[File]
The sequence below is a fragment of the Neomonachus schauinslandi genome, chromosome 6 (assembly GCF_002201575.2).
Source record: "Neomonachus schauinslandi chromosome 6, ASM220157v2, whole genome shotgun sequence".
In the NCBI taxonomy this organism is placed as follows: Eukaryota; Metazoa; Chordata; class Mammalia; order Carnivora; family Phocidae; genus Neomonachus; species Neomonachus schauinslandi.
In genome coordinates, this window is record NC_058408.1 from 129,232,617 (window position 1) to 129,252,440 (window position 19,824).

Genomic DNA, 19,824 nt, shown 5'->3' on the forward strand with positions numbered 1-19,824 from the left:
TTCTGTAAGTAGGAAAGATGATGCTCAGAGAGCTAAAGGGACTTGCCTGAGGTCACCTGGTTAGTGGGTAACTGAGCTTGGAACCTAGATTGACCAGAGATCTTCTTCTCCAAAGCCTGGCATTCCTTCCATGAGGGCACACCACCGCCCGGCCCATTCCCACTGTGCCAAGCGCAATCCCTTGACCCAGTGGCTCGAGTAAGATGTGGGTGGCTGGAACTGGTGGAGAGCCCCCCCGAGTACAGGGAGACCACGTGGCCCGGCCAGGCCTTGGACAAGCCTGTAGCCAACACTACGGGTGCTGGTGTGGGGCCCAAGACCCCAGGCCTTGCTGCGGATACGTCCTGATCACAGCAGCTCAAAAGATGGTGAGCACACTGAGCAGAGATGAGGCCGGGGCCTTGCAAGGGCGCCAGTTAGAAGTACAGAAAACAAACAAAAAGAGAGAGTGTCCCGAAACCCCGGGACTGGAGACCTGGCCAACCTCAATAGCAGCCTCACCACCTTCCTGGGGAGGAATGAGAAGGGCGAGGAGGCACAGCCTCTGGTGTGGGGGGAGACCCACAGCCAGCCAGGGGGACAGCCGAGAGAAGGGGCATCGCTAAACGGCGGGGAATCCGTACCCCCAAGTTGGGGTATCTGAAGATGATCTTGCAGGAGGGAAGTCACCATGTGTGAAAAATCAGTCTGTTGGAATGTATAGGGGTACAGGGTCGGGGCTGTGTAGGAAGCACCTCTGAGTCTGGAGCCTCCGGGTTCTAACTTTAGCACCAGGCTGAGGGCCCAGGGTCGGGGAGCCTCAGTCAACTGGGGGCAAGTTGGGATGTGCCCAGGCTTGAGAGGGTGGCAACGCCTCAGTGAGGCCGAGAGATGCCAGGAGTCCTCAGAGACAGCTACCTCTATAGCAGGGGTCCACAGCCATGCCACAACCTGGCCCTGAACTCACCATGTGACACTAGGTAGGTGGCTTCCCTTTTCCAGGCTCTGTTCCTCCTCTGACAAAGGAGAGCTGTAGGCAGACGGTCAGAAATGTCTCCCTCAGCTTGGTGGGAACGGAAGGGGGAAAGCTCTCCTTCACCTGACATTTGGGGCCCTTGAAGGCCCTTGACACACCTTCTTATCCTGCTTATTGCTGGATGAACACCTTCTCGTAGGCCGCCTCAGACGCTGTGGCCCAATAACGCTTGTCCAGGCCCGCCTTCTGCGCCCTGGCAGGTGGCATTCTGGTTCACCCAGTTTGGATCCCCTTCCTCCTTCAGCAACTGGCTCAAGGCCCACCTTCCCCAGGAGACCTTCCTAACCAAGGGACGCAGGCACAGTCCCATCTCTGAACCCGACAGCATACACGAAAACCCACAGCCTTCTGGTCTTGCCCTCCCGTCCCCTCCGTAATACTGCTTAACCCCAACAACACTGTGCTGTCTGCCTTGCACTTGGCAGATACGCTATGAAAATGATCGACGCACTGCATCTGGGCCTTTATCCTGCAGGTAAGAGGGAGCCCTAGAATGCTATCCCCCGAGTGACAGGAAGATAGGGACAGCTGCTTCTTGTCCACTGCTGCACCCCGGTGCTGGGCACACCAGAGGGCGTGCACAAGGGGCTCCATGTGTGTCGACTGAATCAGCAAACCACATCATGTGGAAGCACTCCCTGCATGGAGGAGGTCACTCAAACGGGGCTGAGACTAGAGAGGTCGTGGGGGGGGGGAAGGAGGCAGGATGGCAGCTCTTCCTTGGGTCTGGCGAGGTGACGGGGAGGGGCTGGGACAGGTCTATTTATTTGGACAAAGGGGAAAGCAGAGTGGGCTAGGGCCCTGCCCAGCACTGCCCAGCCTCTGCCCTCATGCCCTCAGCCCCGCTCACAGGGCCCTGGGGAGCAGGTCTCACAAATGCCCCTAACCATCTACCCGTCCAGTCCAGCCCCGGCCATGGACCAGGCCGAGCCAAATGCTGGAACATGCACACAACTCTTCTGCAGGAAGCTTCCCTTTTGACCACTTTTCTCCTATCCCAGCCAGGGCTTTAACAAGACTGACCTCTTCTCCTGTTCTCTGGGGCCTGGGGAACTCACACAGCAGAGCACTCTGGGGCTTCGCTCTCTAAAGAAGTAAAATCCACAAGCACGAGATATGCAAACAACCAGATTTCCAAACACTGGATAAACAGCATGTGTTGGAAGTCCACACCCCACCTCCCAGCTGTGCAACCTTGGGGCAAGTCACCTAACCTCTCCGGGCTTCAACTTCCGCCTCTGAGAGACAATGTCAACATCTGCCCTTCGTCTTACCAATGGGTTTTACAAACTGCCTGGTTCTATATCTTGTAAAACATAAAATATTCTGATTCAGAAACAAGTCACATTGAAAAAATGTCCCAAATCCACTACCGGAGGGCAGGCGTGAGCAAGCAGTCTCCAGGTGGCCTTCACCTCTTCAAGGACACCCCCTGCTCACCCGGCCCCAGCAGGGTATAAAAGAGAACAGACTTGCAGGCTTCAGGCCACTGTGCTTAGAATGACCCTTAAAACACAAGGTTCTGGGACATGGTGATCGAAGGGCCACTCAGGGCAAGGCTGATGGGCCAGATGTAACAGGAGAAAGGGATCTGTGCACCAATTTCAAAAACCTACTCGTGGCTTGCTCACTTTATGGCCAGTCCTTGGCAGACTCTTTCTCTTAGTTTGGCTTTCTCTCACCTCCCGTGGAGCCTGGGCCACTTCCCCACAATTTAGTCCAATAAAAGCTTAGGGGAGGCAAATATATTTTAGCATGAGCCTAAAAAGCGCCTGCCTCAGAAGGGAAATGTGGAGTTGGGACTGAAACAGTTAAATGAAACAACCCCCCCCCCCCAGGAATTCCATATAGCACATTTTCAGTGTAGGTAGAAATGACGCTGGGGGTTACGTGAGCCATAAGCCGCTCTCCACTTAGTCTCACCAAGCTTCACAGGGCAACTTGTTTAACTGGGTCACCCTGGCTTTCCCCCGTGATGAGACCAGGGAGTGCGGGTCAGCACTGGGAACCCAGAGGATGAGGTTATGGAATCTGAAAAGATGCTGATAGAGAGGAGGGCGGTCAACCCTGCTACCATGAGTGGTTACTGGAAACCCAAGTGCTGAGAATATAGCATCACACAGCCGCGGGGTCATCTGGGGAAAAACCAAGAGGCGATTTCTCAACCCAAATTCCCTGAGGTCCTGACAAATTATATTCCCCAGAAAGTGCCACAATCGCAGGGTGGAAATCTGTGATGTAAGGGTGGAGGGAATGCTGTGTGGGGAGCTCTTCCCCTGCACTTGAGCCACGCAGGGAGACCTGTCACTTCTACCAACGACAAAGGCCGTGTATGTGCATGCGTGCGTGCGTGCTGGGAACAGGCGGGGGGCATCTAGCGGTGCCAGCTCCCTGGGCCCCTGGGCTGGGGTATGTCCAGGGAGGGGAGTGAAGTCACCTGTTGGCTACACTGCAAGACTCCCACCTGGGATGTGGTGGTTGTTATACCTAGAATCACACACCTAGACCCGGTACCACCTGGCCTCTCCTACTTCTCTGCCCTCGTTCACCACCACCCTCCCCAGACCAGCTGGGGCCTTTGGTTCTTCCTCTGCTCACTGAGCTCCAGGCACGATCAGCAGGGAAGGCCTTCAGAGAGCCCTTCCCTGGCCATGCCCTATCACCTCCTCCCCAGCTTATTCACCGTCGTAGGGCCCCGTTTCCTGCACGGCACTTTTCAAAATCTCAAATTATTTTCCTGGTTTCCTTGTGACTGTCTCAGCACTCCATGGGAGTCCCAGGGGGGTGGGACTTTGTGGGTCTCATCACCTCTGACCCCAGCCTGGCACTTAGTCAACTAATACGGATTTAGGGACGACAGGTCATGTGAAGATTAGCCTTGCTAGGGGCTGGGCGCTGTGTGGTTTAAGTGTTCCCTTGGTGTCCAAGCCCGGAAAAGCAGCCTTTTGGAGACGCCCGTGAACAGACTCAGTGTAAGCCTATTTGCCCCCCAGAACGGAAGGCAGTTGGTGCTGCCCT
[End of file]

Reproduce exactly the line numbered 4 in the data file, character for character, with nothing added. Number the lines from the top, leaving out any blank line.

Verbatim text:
In genome coordinates, this window is record NC_058408.1 from 129,232,617 (window position 1) to 129,252,440 (window position 19,824).